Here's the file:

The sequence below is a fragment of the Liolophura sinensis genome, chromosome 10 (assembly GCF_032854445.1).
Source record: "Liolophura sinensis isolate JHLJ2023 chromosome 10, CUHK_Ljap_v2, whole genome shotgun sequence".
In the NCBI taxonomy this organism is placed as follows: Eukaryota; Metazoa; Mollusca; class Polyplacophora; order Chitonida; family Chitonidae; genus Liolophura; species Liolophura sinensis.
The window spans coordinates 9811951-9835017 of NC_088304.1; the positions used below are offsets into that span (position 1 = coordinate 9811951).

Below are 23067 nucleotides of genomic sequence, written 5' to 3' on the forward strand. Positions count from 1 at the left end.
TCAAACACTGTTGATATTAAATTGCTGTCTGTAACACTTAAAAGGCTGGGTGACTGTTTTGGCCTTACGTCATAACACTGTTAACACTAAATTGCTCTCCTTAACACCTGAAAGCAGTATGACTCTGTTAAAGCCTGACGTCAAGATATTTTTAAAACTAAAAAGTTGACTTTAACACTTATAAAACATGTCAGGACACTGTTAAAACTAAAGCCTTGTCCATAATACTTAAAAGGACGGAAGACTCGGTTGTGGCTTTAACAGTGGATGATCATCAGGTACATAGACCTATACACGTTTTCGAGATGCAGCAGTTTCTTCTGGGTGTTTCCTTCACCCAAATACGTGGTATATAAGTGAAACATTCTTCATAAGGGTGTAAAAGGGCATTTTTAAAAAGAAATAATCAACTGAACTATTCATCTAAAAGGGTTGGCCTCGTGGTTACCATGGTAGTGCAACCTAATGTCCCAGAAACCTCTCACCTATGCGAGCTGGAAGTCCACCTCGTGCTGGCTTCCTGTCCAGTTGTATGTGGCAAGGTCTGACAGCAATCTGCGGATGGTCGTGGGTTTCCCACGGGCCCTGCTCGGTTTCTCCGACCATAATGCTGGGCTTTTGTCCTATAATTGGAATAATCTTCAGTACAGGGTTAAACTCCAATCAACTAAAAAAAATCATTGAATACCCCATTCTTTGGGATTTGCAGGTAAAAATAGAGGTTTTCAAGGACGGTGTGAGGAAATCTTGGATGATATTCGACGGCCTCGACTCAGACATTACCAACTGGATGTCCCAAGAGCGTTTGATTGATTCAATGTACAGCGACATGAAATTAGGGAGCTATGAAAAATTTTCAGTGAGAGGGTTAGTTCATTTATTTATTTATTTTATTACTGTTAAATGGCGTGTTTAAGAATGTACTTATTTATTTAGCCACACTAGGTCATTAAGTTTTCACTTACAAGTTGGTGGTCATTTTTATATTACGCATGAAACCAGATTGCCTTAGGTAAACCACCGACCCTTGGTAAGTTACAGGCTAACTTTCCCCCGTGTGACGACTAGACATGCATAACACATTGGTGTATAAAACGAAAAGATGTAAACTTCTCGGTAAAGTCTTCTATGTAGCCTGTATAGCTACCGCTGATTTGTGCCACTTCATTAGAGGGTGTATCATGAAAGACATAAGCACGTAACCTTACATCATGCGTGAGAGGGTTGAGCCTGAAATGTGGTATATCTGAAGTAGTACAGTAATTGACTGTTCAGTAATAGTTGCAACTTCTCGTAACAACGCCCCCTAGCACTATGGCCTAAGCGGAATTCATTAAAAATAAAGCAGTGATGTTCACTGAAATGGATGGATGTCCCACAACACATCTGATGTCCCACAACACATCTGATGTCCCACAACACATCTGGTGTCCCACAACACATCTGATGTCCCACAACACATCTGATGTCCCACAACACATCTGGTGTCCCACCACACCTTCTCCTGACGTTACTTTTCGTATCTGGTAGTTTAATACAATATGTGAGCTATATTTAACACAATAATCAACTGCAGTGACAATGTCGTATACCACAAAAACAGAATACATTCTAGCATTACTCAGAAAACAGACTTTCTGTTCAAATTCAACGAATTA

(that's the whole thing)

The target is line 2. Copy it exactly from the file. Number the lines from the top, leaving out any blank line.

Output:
Source record: "Liolophura sinensis isolate JHLJ2023 chromosome 10, CUHK_Ljap_v2, whole genome shotgun sequence".